Grow Companies and Accelerate Clean Growth Roundtable

August 8, 2016—Toronto, ON
Grow Companies and Accelerate Clean Growth
Hosted by Valerie Fox

Area of Focus

How to put Canada onto a firm path towards long-term growth and a higher quality of life through supporting and entrepreneurial and creative society:

  • What does Canada need to do to build, attract and keep the world's best talent?
  • Reimagine how Canada could support startups and growing companies. What would that look like?
  • What are Canada's strengths and can you suggest ways we can capitalize on them to be a global leader in innovation?

Highlights

Talent development and attraction; increasing funding available to student entrepreneurs; engaging youth and women for tech career development; building linkages with international markets; connecting hubs and investing in infrastructure; digital freedom; supporting exporters; reduction of red tape; 3rd party support for entrepreneurs; leverage Canadian success stories and promote Canadian brand; and, better accommodation of international VC investments.

Summary of Discussion

Social media event at TechTO, followed by a Twitter-Talk to engage with Canadians on Canada's Inclusive Innovation Agenda.

Key Implementation Considerations/Challenges

Talent Attraction: There is difficulty in retaining talent, and Canada is losing highly-skilled individuals to the United States (Silicon Valley/San Francisco/Boston). There is a relative lack of "hardware" expertise in Canada. Career stability is a consideration in the technology innovation ecosystem—many large multi-national firms with operations in Canada offer short-term contracts.

Talent Funding: A big part of supporting talent development will require increasing the eligibility of student-entrepreneur access to academic funding grants/loans/scholarships. This could help decrease prohibitive financial burdens on students looking to launch their first ideas.

Red Tape: Start-ups and SMEs can find the process of navigating regulatory requirements burdensome. Programs like SR&ED are beneficial, but there can be challenges qualifying for this program.

Infrastructure: A lack of infrastructure connecting Canadian tech hubs, especially between the Kitchener/Waterloo–Toronto corridor, creates challenges for establishing local partnerships, and is impacting growth potential in these markets.

Access to Capital: While available funding for start-ups/SMEs is viewed positively, there are areas for improvement related to the pool of private investment in competitor jurisdictions. When companies receive international VC funding, especially from the US, they can encounter eligibility challenges for programs that help make Canada a competitive jurisdiction to start and grow a business. Need to reduce barriers to leveraging US-based VC investors, as well as to encourage Canadian VC's into increased investments.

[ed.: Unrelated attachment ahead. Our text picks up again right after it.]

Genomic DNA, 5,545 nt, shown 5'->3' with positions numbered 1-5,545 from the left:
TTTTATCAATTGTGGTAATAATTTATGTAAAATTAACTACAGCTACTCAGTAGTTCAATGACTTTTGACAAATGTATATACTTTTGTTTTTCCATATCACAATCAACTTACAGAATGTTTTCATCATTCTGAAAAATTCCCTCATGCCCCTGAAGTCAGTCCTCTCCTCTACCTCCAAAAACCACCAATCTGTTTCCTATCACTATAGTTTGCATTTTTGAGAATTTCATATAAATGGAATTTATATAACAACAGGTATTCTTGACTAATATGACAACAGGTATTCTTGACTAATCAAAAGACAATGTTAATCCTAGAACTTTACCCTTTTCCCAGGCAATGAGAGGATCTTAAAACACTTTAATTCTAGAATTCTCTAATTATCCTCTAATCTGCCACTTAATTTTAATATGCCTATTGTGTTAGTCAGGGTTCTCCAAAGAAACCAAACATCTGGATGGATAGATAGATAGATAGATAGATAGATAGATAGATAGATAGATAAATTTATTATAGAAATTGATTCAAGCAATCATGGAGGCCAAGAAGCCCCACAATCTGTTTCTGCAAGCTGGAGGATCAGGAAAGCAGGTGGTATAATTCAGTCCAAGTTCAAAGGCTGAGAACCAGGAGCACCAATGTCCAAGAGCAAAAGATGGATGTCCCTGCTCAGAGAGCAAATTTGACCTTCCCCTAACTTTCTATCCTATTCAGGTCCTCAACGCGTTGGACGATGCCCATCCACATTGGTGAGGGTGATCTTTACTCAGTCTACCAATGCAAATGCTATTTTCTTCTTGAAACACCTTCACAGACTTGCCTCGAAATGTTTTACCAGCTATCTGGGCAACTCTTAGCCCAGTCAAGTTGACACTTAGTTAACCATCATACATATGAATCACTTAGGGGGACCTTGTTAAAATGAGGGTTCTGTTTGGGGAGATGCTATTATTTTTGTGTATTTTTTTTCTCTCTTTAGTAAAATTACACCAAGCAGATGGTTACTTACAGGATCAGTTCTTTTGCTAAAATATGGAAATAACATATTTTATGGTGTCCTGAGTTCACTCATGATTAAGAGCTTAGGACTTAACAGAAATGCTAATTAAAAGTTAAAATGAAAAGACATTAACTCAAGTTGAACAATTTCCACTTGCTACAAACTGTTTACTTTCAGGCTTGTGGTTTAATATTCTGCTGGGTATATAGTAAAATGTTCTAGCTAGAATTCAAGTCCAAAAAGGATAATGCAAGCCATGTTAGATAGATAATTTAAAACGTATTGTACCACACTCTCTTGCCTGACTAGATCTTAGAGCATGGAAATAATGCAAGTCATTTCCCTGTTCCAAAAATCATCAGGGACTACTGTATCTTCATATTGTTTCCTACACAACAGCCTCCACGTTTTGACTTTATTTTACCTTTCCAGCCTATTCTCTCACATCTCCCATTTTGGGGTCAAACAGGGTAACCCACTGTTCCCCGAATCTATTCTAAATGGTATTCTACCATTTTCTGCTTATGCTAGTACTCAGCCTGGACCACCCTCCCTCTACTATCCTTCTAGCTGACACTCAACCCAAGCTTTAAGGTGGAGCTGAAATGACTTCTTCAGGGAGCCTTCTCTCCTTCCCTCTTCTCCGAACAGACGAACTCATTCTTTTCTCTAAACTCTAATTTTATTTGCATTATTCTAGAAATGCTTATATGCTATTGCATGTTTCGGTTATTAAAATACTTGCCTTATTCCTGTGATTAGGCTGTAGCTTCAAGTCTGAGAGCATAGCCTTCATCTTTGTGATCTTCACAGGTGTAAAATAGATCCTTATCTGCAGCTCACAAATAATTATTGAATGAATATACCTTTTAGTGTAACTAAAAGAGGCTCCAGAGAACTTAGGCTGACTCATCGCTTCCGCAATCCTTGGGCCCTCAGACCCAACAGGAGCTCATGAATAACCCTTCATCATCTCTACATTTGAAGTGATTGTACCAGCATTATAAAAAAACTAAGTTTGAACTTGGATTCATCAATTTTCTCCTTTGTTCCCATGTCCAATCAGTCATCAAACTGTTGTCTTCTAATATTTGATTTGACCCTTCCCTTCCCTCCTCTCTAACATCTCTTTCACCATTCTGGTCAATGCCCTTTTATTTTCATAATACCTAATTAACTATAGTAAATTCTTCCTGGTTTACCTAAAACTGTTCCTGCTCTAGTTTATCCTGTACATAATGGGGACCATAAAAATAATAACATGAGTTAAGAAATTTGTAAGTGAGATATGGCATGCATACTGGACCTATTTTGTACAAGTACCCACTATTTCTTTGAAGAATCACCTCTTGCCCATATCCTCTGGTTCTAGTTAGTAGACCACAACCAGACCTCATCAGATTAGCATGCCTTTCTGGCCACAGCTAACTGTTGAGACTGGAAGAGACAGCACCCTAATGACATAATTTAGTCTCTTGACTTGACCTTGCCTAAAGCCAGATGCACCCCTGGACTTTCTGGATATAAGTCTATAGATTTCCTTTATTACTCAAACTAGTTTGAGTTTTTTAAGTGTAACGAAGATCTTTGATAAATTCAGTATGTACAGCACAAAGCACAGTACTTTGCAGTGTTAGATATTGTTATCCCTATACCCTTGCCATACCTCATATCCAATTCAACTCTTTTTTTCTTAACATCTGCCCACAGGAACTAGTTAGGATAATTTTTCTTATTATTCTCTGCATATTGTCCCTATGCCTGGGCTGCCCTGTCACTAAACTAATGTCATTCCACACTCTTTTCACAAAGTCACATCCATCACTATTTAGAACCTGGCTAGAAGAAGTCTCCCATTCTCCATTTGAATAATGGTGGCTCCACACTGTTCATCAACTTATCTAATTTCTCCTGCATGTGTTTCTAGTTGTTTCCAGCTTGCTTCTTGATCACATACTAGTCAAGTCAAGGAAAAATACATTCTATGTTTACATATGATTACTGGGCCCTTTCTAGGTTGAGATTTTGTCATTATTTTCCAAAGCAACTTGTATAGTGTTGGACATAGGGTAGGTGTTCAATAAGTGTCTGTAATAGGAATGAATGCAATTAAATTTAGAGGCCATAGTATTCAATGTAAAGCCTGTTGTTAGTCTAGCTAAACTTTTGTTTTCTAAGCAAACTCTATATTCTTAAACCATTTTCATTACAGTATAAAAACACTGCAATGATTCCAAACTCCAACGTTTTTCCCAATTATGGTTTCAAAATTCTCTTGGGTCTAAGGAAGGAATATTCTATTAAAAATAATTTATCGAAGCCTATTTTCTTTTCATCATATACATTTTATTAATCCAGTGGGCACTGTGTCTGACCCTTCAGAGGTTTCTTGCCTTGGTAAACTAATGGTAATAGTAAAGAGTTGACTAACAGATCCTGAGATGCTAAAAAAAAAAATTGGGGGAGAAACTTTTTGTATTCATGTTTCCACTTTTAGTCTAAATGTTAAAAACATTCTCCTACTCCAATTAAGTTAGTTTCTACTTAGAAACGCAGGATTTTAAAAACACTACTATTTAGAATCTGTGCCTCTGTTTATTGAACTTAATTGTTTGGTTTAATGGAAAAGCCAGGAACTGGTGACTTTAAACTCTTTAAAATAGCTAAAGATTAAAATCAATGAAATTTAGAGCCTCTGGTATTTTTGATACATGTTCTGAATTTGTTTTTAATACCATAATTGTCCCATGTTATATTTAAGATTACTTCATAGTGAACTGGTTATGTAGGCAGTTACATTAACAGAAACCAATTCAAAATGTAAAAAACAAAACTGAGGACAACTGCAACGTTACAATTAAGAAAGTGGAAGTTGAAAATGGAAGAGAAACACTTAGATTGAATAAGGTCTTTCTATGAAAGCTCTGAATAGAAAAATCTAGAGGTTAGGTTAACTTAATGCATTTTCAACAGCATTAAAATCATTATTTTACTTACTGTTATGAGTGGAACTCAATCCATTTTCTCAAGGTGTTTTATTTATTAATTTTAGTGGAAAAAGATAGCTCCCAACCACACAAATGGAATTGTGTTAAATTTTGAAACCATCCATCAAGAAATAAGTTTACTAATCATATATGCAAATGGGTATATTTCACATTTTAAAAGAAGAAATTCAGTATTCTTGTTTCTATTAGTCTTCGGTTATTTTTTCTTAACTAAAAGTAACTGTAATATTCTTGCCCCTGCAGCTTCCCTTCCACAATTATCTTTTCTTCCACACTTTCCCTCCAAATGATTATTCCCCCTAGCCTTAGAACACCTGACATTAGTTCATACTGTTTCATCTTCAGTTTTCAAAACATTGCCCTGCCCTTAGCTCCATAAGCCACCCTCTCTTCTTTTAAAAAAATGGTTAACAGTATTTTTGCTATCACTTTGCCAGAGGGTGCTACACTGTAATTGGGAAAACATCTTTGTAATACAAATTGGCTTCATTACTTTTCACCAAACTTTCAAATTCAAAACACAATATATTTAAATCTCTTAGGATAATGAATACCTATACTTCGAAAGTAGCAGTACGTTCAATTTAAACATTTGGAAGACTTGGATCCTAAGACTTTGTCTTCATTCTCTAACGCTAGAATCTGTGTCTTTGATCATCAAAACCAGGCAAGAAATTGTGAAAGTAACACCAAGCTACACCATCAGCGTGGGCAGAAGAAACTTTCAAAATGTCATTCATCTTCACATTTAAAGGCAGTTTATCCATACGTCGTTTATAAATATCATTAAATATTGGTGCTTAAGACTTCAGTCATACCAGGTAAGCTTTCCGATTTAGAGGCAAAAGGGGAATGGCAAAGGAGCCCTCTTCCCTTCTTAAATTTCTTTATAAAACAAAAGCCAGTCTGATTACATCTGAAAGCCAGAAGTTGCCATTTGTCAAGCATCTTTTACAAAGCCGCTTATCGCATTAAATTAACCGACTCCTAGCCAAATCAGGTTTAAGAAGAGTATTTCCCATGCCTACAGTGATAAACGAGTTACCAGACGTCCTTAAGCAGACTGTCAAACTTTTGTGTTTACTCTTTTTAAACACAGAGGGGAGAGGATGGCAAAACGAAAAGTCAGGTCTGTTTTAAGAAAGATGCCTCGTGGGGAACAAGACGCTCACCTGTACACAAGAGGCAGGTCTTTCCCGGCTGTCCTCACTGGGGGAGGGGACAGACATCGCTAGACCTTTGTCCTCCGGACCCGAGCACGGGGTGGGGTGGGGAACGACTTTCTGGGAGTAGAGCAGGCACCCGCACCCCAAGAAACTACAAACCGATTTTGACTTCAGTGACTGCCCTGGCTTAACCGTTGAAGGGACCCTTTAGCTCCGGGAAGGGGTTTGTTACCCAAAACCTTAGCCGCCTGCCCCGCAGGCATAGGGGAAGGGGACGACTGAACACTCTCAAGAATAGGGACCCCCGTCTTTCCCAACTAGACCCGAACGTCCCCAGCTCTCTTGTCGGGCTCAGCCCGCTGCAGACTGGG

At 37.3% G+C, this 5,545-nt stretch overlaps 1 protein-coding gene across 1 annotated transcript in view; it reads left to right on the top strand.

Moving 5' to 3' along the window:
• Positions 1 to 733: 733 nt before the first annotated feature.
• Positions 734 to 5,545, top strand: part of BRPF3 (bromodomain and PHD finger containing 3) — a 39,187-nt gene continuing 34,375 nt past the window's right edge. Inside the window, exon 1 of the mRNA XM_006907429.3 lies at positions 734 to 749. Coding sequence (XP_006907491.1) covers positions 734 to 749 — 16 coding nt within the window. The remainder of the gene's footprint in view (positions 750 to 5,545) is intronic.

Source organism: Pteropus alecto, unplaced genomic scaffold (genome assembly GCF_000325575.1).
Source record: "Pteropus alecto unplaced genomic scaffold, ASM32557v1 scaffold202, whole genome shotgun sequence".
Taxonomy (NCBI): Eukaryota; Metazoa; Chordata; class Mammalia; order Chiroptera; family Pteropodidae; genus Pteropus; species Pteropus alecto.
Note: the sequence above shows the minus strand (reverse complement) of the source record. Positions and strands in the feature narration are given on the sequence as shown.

Top Ideas/Outcomes

Market Leaders: While Canada has produced several global market leaders in the tech and innovation space, we can do more to help build Canada's brand and international profile. We need to champion Canada's success stories to help serve as role models and mentors for the next generation of entrepreneurs to help strengthen the community/ecosystem.

Partnerships: There are opportunities for partnerships among the innovation community in non-US economic regions, such as Latin America, which would increase Canada's diversification of trade relationships and attraction of international talent. Both regions share a number of common variables, most importantly, the structural 'brain drain' to US-based technology hubs, and could benefit from reciprocal exchanges and opportunities to leverage each other as 'low cost' entry points into new markets.

Talent Development: Canada should look to increasing entrepreneurial based learning programs/curricula for youth to help develop local talent. There is a need to increase linkages/partnerships with youth across borders (domestically and internationally) in technology hubs to facilitate the development of entrepreneurially focused communities. Funding opportunities (scholarships, etc) would encourage participation among Canada's youth into innovation based technology areas.

Expanding Education Delivery Models: There is an opportunity to accredit programs like Tech bootcamps (such as Bitmaker) and talent development programs which train participants with valuable technological (coding), and entrepreneurial skills to facilitate careers changes. This would improve participation in these programs, leading to the development of certain skills, such as those needed for technical fields.

Inclusive Engagement: Canada has notable strengths in the diversity of its population. Increasing government and industry engagement with the civil population, whether through educational or participatory campaigns, could help tap Canada's social assets and increase innovation through dialogue.

3rd Party Delivery: There are opportunities to explore third party delivery options to help reduce administrative regulatory compliance requirements on entrepreneurs (such as automated software programs).

Regulatory Review: Government should continue to review business regulations and policies at set intervals (every 5–10 years) to assess how they are working, and ensure they remain relevant and effective.

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